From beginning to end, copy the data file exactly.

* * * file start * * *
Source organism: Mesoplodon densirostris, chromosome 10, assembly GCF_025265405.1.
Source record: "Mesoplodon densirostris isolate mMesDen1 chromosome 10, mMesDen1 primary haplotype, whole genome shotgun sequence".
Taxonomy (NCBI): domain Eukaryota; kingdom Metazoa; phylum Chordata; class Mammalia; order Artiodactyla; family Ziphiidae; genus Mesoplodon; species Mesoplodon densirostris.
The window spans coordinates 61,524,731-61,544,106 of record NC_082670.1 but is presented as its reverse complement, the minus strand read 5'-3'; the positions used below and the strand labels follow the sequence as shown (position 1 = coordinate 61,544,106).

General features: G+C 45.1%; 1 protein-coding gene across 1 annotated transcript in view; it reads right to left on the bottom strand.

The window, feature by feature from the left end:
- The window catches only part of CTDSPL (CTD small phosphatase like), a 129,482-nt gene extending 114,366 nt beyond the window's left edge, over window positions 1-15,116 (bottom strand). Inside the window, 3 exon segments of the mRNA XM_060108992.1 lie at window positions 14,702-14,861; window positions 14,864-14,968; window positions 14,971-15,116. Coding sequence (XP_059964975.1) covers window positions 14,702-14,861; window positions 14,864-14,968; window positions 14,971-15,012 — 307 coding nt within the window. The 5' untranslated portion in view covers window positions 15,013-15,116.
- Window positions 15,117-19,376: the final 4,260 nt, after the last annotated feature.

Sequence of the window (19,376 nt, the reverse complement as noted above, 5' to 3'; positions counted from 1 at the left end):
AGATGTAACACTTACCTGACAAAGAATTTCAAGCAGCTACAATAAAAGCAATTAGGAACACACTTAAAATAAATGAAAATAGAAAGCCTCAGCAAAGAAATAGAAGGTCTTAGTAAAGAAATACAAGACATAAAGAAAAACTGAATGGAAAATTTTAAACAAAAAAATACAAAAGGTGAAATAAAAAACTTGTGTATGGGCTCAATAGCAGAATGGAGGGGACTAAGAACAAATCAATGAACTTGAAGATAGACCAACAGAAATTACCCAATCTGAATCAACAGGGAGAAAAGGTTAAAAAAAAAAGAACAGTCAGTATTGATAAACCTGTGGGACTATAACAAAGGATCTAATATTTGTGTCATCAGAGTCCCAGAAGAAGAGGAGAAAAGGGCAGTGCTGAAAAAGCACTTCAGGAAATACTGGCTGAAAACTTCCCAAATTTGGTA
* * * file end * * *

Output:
Source organism: Mesoplodon densirostris, chromosome 10, assembly GCF_025265405.1.
Source record: "Mesoplodon densirostris isolate mMesDen1 chromosome 10, mMesDen1 primary haplotype, whole genome shotgun sequence".
Taxonomy (NCBI): domain Eukaryota; kingdom Metazoa; phylum Chordata; class Mammalia; order Artiodactyla; family Ziphiidae; genus Mesoplodon; species Mesoplodon densirostris.
The window spans coordinates 61,524,731-61,544,106 of record NC_082670.1 but is presented as its reverse complement, the minus strand read 5'-3'; the positions used below and the strand labels follow the sequence as shown (position 1 = coordinate 61,544,106).

General features: G+C 45.1%; 1 protein-coding gene across 1 annotated transcript in view; it reads right to left on the bottom strand.

The window, feature by feature from the left end:
- The window catches only part of CTDSPL (CTD small phosphatase like), a 129,482-nt gene extending 114,366 nt beyond the window's left edge, over window positions 1-15,116 (bottom strand). Inside the window, 3 exon segments of the mRNA XM_060108992.1 lie at window positions 14,702-14,861; window positions 14,864-14,968; window positions 14,971-15,116. Coding sequence (XP_059964975.1) covers window positions 14,702-14,861; window positions 14,864-14,968; window positions 14,971-15,012 — 307 coding nt within the window. The 5' untranslated portion in view covers window positions 15,013-15,116.
- Window positions 15,117-19,376: the final 4,260 nt, after the last annotated feature.

Sequence of the window (19,376 nt, the reverse complement as noted above, 5' to 3'; positions counted from 1 at the left end):
AGATGTAACACTTACCTGACAAAGAATTTCAAGCAGCTACAATAAAAGCAATTAGGAACACACTTAAAATAAATGAAAATAGAAAGCCTCAGCAAAGAAATAGAAGGTCTTAGTAAAGAAATACAAGACATAAAGAAAAACTGAATGGAAAATTTTAAACAAAAAAATACAAAAGGTGAAATAAAAAACTTGTGTATGGGCTCAATAGCAGAATGGAGGGGACTAAGAACAAATCAATGAACTTGAAGATAGACCAACAGAAATTACCCAATCTGAATCAACAGGGAGAAAAGGTTAAAAAAAAAAGAACAGTCAGTATTGATAAACCTGTGGGACTATAACAAAGGATCTAATATTTGTGTCATCAGAGTCCCAGAAGAAGAGGAGAAAAGGGCAGTGCTGAAAAAGCACTTCAGGAAATACTGGCTGAAAACTTCCCAAATTTGGTA